Control ability from a racquet

Hay guys,
Is it possible that a frame with 98 headsize has a better control ability and accuracy compared to the 90 or 95. Assume that these rackets have a similar spec(e.g. both hefty, close in the balance point.). Or it is the fact that a racket updated with a bigger headsize is definitely gonna lose some accuracy?

Also, please share with me that what do you think the biggest factor in the frame that affect your accuracy is?
 

SpinToWin

Talk Tennis Guru
Biggest factor affecting accuracy? Likely beam width for me. A thin beam is significantly more accurate than a thick beam. Head size generally is the least significant factor IMHO.
 
Biggest factor affecting accuracy? Likely beam width for me. A thin beam is significantly more accurate than a thick beam. Head size generally is the least significant factor IMHO.

Head size is not a big factor, IF the density of the strings remains the same.
 

SpinToWin

Talk Tennis Guru
Head size is not a big factor, IF the density of the strings remains the same.

That's what I was implying ;)

Basically, I was saying that if you list up all factors that you can change on a racquet, head size will be the least significant (unless it's a huge jump).
 

LapsedNoob

Professional
Ummm, I just don't understand your idea is in the last part.

The makers want you to think their best and newest have all the good qualities of every great stick ever all rolled into one.

Secondly, some small racquet die-hards will never allow a larger racquet to be compared to a smaller player's frame.
 

El_Yotamo

Hall of Fame
IMO this is the list of most important factors for control:
1. Beam width
2. Stiffness
3. String pattern
4. Headsize
5. Everything else (only bc that can be customized and the first 4 can't so it's not a big deal).
Respond if you disagree or have anything else to add!
 
Beam width has more to do with inherent power level with slower swings IMO. A thicker beam gives more free power that can result in a loss of control. I would say stringbed density is tops, followed by weight/swingweight (heavier racquet smoothens out the arm swing - provided you can swing it :) ). Next for me would be the type of string (poly/multi/syngut), and followed by head size.
 

Irvin

Talk Tennis Guru
It is possible for accuracy to go down if the racket has too low of a TW. TW is very much dependant on the mass of the frame in the head and the dist away from the centerline of the frame. If you hit the ball off center with a low TW racket the racket may be deflected by the ball and effect accuracy. Therefore accuracy very much depends on the player and the specs of the racket.
 

JC11

New User
Great thread. Stringbed has to be the biggest factor. Sounds unanimous, but the stiffness is something I could never get a clear answer. Always heard cases from both sides.
 

SpinToWin

Talk Tennis Guru
Great thread. Stringbed has to be the biggest factor. Sounds unanimous, but the stiffness is something I could never get a clear answer. Always heard cases from both sides.

Stiffness is not a factor in this case IMHO. You have racquets that are stiff and offer huge control, especially on volleys, whereas you have soft sticks that can be quite reminiscent of a trampoline. You can argue both ways.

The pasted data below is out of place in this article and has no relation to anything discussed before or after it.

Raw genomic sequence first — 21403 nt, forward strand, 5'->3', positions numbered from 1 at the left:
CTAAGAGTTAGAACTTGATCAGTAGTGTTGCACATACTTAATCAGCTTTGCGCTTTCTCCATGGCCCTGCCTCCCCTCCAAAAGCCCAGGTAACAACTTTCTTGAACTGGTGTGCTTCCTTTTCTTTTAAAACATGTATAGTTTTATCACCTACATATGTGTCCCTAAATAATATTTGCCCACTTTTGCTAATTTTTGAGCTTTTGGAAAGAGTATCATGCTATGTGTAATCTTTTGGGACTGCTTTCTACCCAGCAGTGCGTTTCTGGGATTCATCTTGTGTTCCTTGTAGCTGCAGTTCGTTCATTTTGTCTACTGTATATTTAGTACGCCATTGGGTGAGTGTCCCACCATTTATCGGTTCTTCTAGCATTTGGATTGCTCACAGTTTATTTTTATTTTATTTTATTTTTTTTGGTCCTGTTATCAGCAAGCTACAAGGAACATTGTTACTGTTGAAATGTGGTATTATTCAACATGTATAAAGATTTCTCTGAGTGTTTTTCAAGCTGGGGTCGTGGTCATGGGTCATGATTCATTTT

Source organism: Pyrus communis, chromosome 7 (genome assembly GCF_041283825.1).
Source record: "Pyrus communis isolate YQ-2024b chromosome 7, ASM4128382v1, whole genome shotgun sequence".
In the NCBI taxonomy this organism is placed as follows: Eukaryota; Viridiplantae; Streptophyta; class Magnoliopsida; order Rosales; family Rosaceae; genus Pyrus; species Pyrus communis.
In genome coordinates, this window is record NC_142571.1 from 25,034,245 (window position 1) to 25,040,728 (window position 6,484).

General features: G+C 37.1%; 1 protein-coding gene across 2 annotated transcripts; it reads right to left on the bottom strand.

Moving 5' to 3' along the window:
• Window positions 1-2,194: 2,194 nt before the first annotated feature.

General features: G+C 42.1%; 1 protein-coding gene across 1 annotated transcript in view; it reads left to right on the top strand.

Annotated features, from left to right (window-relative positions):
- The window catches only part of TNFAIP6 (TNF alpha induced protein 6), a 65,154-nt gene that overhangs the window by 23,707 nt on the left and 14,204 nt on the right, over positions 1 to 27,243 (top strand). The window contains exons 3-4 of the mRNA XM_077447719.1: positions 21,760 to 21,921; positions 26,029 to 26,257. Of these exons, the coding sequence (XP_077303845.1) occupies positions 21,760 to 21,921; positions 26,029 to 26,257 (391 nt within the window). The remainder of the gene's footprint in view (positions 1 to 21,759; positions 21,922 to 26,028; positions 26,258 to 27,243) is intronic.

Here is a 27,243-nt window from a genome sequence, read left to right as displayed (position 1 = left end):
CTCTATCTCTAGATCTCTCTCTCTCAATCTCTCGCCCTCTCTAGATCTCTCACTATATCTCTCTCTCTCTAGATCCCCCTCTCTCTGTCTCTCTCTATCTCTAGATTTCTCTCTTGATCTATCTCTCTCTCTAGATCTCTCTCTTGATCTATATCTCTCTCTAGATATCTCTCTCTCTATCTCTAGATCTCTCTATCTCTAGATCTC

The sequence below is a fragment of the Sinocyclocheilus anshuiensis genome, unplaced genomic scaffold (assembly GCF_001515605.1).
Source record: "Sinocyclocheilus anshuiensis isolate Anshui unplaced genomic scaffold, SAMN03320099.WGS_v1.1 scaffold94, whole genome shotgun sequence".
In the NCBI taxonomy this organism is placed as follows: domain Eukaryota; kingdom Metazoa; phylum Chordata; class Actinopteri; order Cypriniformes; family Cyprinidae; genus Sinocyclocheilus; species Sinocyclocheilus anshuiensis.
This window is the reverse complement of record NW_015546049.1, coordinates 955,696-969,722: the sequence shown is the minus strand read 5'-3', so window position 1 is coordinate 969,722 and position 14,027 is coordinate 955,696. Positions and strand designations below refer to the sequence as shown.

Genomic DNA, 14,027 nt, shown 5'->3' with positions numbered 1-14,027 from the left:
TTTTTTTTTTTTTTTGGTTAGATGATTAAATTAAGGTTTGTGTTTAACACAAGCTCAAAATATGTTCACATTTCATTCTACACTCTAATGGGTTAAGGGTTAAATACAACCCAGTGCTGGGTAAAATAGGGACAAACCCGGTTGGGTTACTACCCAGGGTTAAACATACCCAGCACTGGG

Stiffness is not a factor in this case IMHO. You have racquets that are stiff and offer huge control, especially on volleys, whereas you have soft sticks that can be quite reminiscent of a trampoline. You can argue both ways.

I think stiffness is a factor but it majorly depends on personal favor. Some people like the firm, decisive feel from the stiff racket while others may enjoy tennis balls staying a bit longer on the softer frame so that their shots won't spray like a birdshot whatsoever. It's truly arguable.

My personal favor is a stiffer racket(YouTek speed Pro, currently using) with lower tension poly stringbed which allows me to have a firm, steady feel from the frame yet a nice touch and control which pockets the ball well from the string.

With all that said, What do you guys think that the biggest advantage or specialty you could have with a mid size frame?
 

RanchDressing

Hall of Fame
RA Flex really means very little. Flex is literally a number from a machine pulling down on the top of the head... Not all that similar to how a ball impacts on a stringbed.

Composition and beam design make huge impacts on power and feel.

Twist weight although can help a ton in making a racquet more forgiving and easier to be consistent, I wouldn't say actually gives a racquet more 'control'.

What gives one player good control can give another player a headache. I love low friction soft string hybrid beds, some players love all poly beds.

I would say though, that the feel of a ~90 frame is going to be more precise than a 98... I definitely feel I have more precision with a smaller head size. But the added margin and power on a 98 is worth the loss in 'feel' to me.

Biggest advantage? Might be twistweight/stability. Having a really forgiving frame can give me loads of confidence. But that's totally subjective to the type of game you play, what you like, and just the player in general. Either twist-weight or spin/plowthrough. I lean towards spin/plowthrough but a super stable frame is pretty addicting to play with. Might be why everyone loves the smaller head pro staffs (spin+plowthrough+stability) :)
 
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